Chapter 5: Health and Behaviour in Childhood
The aim in this chapter is to examine two factors, diagnosis and/or categorisation of deviance, which emerged as important in Phase One of the study, and to relate these features to the present lives of the interviewees. A high degree of overlap was evident between the two variables in that over two-thirds (n = 20) of those with a diagnosis were also categorised as behaviourally deviant. Over sixty percent (63%) of the behaviourally deviant group also had a psychiatric diagnosis at age eleven in contrast to 14% of the other respondents ( = 24.21, df = 1, p < 0.01).
5.2 Psychiatric Diagnosis
Almost 30% of respondents in the present study had received a formal psychiatric diagnosis in Phase One
18. To examine the impact of having a diagnosis at age ten, participants with a diagnosis (twenty-nine) were compared with non-diagnosed participants (sixty-eight). Although there was a slight preponderance of males in the diagnosed group (65% of the diagnosed group vs. 54% of the others), these differences were not significant. The groups were similar in age and they were also comparable in terms of marital status, parental status, and living arrangements.
18 The main diagnostic categories were conduct-related disorder and enuresis
5.2.1 Education, Employment & Socio-economic Status
126.96.36.199 Education & Employment
There were differences between the groupings in relation to educational attainment. A greater percentage of those without a diagnosis sat the Leaving Certificate examination, (74% in contrast to 48% in the diagnosed group), but this difference was not statistically significant. The groups differed significantly in terms of the age they completed full-time education (t =- 2.327, df = 75, p < 0.01). For those with a diagnosis, the mean age was 16.7 years (standard deviation = 1.6), while for those without a diagnosis, the mean age for completing the educational cycle was 17.8 (standard deviation = 1.9). Most importantly perhaps, almost half (49%) of those without a diagnosis in Phase One had gone on to third level education in contrast to 17% of those with a diagnosis, and this difference was significant ( = 8.352 df = 1, p < 0.01). This is illustrated in Figure 5.1 below. The relationship between diagnosis and educational attainment will be examined in greater detail in the next chapter (Chapter 6).
Figure 5.1: Percentage of Respondents who went on to Third Level Education, by Diagnostic Categorisation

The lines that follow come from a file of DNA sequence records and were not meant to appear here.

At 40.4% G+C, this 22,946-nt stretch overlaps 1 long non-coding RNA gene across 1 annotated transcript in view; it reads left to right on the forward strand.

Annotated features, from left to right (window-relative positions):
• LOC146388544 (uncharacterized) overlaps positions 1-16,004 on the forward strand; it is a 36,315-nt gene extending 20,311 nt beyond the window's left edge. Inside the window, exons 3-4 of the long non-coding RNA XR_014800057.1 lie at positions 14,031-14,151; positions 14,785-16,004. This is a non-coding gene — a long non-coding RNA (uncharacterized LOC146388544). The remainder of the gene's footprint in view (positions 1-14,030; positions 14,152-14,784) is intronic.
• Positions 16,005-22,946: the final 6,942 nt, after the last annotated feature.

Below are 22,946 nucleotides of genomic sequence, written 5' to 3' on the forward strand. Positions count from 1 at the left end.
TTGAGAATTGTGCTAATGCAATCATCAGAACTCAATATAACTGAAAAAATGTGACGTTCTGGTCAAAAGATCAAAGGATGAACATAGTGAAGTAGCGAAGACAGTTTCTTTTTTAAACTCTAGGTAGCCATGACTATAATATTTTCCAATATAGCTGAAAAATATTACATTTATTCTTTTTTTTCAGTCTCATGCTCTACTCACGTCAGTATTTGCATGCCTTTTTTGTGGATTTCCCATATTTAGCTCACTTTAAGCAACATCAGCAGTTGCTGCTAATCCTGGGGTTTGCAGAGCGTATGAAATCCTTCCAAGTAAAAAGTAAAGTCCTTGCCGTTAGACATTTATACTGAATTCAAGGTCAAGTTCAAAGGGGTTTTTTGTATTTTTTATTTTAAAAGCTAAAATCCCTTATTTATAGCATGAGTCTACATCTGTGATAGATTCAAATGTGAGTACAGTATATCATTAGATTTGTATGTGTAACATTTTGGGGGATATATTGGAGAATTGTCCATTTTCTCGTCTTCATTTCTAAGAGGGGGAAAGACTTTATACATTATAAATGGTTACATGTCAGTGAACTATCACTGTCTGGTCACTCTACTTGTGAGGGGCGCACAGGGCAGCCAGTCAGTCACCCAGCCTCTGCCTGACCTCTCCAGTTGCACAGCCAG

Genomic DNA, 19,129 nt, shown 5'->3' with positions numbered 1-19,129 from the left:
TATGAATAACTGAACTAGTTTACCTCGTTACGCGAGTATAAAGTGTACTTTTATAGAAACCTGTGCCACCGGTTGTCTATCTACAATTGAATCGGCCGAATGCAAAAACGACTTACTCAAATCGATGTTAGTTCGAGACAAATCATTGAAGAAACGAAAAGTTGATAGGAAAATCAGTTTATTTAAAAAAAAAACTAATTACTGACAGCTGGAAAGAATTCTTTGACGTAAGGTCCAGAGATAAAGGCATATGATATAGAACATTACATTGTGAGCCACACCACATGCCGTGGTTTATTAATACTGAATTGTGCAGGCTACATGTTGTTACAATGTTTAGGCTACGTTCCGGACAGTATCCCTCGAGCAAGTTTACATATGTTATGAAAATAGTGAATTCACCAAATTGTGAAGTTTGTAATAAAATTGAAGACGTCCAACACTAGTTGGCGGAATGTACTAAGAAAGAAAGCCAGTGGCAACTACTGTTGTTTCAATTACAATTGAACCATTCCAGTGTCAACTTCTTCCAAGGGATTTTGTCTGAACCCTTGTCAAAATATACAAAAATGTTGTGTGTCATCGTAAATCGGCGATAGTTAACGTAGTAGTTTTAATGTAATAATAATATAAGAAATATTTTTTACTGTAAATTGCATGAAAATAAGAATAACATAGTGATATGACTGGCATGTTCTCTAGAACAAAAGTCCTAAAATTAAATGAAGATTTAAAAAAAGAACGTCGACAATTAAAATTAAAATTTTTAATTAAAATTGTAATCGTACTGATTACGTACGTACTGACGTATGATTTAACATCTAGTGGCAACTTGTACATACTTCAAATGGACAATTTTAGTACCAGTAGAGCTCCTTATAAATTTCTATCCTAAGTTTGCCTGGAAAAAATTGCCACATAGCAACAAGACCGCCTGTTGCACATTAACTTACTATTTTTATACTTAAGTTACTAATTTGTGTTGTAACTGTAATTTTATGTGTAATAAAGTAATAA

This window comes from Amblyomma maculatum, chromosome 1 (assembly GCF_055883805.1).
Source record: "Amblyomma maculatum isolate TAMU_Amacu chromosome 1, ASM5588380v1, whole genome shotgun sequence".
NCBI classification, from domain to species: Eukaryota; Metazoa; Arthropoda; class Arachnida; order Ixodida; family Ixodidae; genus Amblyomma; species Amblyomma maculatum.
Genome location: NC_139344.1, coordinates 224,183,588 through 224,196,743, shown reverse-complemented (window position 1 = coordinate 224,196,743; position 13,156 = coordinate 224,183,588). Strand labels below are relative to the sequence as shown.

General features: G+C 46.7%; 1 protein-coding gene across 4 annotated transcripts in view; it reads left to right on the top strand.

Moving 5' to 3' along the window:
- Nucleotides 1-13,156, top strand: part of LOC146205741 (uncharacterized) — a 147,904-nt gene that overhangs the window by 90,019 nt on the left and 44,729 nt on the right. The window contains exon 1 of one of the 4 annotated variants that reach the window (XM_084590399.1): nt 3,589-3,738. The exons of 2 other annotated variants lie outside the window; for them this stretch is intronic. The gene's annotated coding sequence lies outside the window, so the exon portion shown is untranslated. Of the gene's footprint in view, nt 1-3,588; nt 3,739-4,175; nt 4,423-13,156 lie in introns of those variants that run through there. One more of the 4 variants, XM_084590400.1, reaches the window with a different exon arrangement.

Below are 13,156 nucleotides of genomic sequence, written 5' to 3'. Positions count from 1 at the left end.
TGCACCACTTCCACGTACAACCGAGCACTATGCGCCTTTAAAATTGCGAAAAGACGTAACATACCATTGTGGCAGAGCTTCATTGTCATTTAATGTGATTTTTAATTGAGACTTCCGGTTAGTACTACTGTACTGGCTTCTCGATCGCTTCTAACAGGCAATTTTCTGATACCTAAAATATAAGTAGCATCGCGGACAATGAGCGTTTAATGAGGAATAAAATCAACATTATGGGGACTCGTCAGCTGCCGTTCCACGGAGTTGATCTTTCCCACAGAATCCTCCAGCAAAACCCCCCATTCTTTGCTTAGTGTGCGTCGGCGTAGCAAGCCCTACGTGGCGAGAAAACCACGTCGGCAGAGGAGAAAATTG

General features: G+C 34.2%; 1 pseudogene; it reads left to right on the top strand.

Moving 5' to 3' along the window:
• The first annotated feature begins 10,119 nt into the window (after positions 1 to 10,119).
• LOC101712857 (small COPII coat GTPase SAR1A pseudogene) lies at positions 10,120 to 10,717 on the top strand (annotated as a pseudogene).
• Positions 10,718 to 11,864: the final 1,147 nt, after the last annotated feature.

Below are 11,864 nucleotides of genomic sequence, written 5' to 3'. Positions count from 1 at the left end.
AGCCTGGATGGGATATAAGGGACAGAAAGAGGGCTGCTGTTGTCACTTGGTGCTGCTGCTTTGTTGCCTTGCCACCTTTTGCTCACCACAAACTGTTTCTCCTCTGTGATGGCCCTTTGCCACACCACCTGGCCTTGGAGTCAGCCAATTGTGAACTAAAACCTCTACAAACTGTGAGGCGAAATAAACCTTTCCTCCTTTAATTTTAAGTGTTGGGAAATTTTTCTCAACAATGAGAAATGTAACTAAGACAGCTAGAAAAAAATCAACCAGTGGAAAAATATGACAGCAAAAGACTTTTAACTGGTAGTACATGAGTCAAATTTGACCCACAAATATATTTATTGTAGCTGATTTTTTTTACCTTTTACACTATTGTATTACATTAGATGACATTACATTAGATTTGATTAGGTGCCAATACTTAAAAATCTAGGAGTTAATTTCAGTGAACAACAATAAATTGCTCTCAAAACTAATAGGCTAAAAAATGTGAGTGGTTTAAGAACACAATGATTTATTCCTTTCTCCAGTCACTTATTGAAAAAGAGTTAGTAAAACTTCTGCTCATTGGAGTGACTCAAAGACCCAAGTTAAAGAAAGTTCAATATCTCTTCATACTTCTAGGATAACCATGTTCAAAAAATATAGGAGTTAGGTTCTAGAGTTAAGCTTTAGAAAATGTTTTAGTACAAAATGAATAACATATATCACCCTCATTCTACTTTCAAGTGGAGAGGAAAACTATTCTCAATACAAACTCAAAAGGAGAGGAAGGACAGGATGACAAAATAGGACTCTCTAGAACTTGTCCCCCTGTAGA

On subjective reports of school behaviour, 55% of respondents without a diagnosis reported being rarely or never in trouble in school in contrast to 35% of the diagnosed participants. There was a significant difference between diagnosed (45%) and non-diagnosed (7%) groups on reports of frequent trouble in school ( = 18.949, df = 2, p < 0.01). This is illustrated in Figure 5.2.
Figure 5.2: Percentage of Respondents who reported Frequency of Trouble in School, by Diagnostic Categorisation
There were no important differences in relation to employment. This is not unexpected in the context of the respondents' ages and the buoyant economic situation in the period between the two study phases. Three-quarters of both groups were in full-time employment at the time of the study. Similar proportions (13%) in both groups were in receipt of social welfare benefits.
In terms of socio-economic status, more from within the diagnosed group (35% in contrast to 15% of the non-diagnosed group) were in semi-skilled and unskilled categories while the non-diagnosed grouping tended to predominate in the lower professional and non-manual categories (51% in contrast to 24%).
5.2.2 Social Supports & Networks
Respondents with a past diagnosis had a smaller social network (mean = 7.24, standard deviation = 2.32) than those without a diagnosis (mean = 8.79, standard deviation = 2.53), and this difference was significant (t = 2.930, df = 95, p < 0.01).
More individuals with a diagnosis reported not believing in God (31% vs. 12%) and attended Church services less frequently. Over half said that religion was unimportant to them (58%) in comparison to those without a diagnosis (41%).
5.2.3 Psychological Health
There was little difference between those with and without a psychiatric diagnosis in childhood in terms of present psychological status. There were no differences between the groups on the number of likely diagnoses obtained on the SCID. There were no significant differences in relation to suicidal ideation/behaviour nor in respect to consumption of alcohol. Only 10% of those with a past diagnosis (n = 3) and 13% of the others (n = 9) had experienced recent (i.e. in the past year) psychological problems. More respondents with a past diagnosis (28% in contrast to 15% of the non-diagnosed group) had previously received treatment for psychological problems but this difference was not statistically significant and, in fact, slightly more of the non-diagnosed (three in comparison to one) were receiving treatment at the time of the study.
As indicated in the introduction to this Chapter, the diagnosed group was more likely to be categorised as behaviourally deviant. Over two-thirds (69%) of those with a diagnosis in contrast to 18% without a diagnosis were categorised as behaviourally deviant
19. Analysis of the symptom profiles of all respondents revealed an interesting and significant difference between the groups in the number of hyperactive and conduct symptoms displayed at that age (U = 572.0, N1 = 29, N2 = 68, p < 0.01; U = 358.0, N1 = 29, N2 = 68, p < 0.01
20 ), with the diagnosed group showing higher levels of both symptoms.
19 Measured by Rutter B2
20 Mann-Whitney Test
5.2.4 Self-Esteem & Locus of Control
There were no significant differences between those with a diagnosis and those without on the measures of Self-Esteem and Locus of Control.
5.2.5 Family Background & Experiences